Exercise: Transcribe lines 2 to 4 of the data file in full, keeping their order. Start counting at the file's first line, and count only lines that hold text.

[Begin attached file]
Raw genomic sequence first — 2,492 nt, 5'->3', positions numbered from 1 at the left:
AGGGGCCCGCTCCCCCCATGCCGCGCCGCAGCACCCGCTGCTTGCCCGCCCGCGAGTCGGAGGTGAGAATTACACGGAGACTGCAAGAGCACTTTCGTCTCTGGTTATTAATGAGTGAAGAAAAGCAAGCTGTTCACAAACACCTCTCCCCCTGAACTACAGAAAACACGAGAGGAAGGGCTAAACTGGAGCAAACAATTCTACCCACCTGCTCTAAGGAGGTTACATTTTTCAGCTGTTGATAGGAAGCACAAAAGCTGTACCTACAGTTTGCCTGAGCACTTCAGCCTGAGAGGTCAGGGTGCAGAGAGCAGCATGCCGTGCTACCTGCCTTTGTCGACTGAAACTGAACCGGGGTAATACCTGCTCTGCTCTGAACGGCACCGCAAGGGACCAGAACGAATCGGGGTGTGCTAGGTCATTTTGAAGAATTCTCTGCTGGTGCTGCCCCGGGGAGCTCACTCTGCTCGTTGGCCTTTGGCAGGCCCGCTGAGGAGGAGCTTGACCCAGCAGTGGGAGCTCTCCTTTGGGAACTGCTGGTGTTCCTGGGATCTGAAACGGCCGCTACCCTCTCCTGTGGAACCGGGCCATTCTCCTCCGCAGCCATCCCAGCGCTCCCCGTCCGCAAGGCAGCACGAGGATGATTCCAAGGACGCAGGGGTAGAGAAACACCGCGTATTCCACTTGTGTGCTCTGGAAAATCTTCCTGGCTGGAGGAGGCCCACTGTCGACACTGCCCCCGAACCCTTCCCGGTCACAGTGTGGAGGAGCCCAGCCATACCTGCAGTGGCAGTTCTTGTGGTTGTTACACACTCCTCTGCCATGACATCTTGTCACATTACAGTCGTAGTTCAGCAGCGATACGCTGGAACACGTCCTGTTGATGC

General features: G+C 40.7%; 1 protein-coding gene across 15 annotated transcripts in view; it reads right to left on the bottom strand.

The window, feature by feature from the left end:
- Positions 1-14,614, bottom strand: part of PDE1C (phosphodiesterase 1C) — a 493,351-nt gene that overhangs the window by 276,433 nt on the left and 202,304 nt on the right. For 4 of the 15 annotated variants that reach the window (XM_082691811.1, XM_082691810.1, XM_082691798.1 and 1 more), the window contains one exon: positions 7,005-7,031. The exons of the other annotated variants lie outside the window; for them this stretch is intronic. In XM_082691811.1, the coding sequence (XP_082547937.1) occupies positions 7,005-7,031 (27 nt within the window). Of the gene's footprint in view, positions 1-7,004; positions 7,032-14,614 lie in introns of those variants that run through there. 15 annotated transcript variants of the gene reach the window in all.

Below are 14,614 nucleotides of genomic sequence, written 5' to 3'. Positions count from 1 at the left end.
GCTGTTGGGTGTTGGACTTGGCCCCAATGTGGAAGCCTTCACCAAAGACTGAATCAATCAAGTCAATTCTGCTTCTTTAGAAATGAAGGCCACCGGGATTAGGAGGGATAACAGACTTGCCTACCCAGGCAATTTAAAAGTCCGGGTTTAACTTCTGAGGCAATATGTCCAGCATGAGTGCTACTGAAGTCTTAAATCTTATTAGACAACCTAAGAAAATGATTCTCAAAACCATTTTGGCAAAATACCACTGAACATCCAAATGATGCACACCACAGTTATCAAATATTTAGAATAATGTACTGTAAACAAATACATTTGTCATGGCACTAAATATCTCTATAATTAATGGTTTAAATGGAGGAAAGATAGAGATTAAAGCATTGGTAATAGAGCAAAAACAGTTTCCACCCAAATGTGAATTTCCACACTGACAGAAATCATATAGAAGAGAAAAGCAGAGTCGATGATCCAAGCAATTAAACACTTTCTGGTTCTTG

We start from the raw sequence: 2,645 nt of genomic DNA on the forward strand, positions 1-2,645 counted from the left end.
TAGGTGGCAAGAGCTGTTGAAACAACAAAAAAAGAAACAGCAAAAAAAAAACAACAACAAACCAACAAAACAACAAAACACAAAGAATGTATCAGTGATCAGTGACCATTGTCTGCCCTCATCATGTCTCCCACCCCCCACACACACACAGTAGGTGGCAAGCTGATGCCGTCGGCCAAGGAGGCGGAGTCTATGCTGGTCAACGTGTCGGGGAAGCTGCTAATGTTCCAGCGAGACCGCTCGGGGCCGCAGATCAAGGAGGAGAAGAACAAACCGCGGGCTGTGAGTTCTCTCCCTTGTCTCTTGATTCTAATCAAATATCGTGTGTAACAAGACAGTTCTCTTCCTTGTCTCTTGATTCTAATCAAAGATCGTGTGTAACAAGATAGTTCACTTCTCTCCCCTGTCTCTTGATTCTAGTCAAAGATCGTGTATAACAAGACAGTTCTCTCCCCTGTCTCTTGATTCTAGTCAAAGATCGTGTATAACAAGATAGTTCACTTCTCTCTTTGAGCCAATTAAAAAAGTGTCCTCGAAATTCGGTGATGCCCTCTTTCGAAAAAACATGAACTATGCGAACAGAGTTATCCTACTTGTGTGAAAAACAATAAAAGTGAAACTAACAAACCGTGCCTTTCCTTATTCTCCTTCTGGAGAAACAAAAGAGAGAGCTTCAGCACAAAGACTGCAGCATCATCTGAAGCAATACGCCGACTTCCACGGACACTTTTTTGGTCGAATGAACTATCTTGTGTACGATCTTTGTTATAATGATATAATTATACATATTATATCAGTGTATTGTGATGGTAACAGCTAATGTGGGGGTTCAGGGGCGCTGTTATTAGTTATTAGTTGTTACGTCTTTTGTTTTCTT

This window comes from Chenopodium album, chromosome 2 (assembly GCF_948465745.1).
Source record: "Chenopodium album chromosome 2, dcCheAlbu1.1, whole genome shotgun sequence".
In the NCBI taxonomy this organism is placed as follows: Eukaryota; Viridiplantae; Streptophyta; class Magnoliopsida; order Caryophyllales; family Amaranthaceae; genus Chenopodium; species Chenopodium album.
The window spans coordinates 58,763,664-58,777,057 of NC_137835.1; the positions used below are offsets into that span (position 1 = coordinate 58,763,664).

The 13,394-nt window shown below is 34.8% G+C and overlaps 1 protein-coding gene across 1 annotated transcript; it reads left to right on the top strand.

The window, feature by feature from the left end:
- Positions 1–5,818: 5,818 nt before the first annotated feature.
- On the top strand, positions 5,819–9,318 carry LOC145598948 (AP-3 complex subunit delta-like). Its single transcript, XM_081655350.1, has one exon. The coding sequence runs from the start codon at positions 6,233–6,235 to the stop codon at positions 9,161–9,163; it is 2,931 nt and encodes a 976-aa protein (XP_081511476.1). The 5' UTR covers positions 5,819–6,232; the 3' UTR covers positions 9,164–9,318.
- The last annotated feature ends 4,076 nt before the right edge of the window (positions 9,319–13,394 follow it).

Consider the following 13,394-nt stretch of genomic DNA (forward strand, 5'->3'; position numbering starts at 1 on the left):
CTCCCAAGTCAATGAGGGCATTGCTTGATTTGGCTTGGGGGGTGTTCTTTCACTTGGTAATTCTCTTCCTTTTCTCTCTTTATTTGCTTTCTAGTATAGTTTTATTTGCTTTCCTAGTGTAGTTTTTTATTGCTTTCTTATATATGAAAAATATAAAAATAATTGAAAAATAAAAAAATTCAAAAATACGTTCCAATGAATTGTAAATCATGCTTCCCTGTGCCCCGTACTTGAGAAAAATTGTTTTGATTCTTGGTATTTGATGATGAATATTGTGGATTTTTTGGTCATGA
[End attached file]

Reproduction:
AGGGGCCCGCTCCCCCCATGCCGCGCCGCAGCACCCGCTGCTTGCCCGCCCGCGAGTCGGAGGTGAGAATTACACGGAGACTGCAAGAGCACTTTCGTCTCTGGTTATTAATGAGTGAAGAAAAGCAAGCTGTTCACAAACACCTCTCCCCCTGAACTACAGAAAACACGAGAGGAAGGGCTAAACTGGAGCAAACAATTCTACCCACCTGCTCTAAGGAGGTTACATTTTTCAGCTGTTGATAGGAAGCACAAAAGCTGTACCTACAGTTTGCCTGAGCACTTCAGCCTGAGAGGTCAGGGTGCAGAGAGCAGCATGCCGTGCTACCTGCCTTTGTCGACTGAAACTGAACCGGGGTAATACCTGCTCTGCTCTGAACGGCACCGCAAGGGACCAGAACGAATCGGGGTGTGCTAGGTCATTTTGAAGAATTCTCTGCTGGTGCTGCCCCGGGGAGCTCACTCTGCTCGTTGGCCTTTGGCAGGCCCGCTGAGGAGGAGCTTGACCCAGCAGTGGGAGCTCTCCTTTGGGAACTGCTGGTGTTCCTGGGATCTGAAACGGCCGCTACCCTCTCCTGTGGAACCGGGCCATTCTCCTCCGCAGCCATCCCAGCGCTCCCCGTCCGCAAGGCAGCACGAGGATGATTCCAAGGACGCAGGGGTAGAGAAACACCGCGTATTCCACTTGTGTGCTCTGGAAAATCTTCCTGGCTGGAGGAGGCCCACTGTCGACACTGCCCCCGAACCCTTCCCGGTCACAGTGTGGAGGAGCCCAGCCATACCTGCAGTGGCAGTTCTTGTGGTTGTTACACACTCCTCTGCCATGACATCTTGTCACATTACAGTCGTAGTTCAGCAGCGATACGCTGGAACACGTCCTGTTGATGC

General features: G+C 40.7%; 1 protein-coding gene across 15 annotated transcripts in view; it reads right to left on the bottom strand.

The window, feature by feature from the left end: